The dinosaur Corythosaurus (Core-ith-oh-soar-us) was so named because the bony crest upon its head suggests a Corinthian war helmet. It lived in Alberta Canada during the Late Cretaceous Period about 75 million years ago. The dinosaur was about 30 feet in length.
The peculiar helmet-like crest was hollow and was formed primarily by the nasal bones. Air followed a somewhat tortuous circuit from the nostrils. The nasal passages began as separate channels (left and right) leading into the crest and then merged to form a single chamber before moving on into the throat region and respiratory system. The function of the crest is unclear. When it was thought that hadrosaurs (duck-billed dinosaurs) were largely aquatic, it was assumed that the crest might serve to store air while the animal dived and fed under water. More recently, it has been suggested that the crest enhanced the sense of smell or was used to make low-frequency sounds for communication. It is also possible that the crest served as a visual display to help identify species and sex. Without a living Corythosaurus to study, however, it is impossible to tell for certain.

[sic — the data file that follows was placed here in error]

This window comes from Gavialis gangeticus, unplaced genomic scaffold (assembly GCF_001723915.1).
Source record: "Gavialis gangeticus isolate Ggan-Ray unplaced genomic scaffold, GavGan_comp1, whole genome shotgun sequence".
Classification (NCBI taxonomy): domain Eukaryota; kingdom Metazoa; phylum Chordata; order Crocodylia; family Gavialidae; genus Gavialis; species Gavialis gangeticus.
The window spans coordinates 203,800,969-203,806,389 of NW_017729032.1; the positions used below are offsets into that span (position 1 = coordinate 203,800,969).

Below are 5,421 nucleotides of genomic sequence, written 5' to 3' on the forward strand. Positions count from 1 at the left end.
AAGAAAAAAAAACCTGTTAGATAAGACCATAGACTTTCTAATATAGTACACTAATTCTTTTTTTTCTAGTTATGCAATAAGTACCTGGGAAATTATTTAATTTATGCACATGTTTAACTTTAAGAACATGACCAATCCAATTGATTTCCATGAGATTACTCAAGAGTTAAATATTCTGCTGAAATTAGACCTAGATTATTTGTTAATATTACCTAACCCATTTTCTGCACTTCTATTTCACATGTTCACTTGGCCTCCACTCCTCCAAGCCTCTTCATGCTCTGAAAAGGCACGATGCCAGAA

Corythosaurus is represented by some outstanding fossil skeletons. Skin impressions on some specimens show clearly what the skin texture was like. Evidently, the skin was elaborately patterned and it sported numerous armor plates ranging up to an inch and a half in diameter.
A number of species of Corythosaurus have been recognized over the years, distinguished mostly by size and the specific shape of the crest. Today, only one species is generally recognized - the differences in size and shape being attributed to age, sex, and individual variation.
As in all duck-billed dinosaurs, the mouth of Corythosaurus was filled with batteries of teeth designed to pulverize rough vegetation. Corythosaurus specimens have been preserved with stomach contents showing that they ate conifer needles, twigs, seeds, and fruits.
A splendid Corythosaurus skeleton at the American Museum of Natural History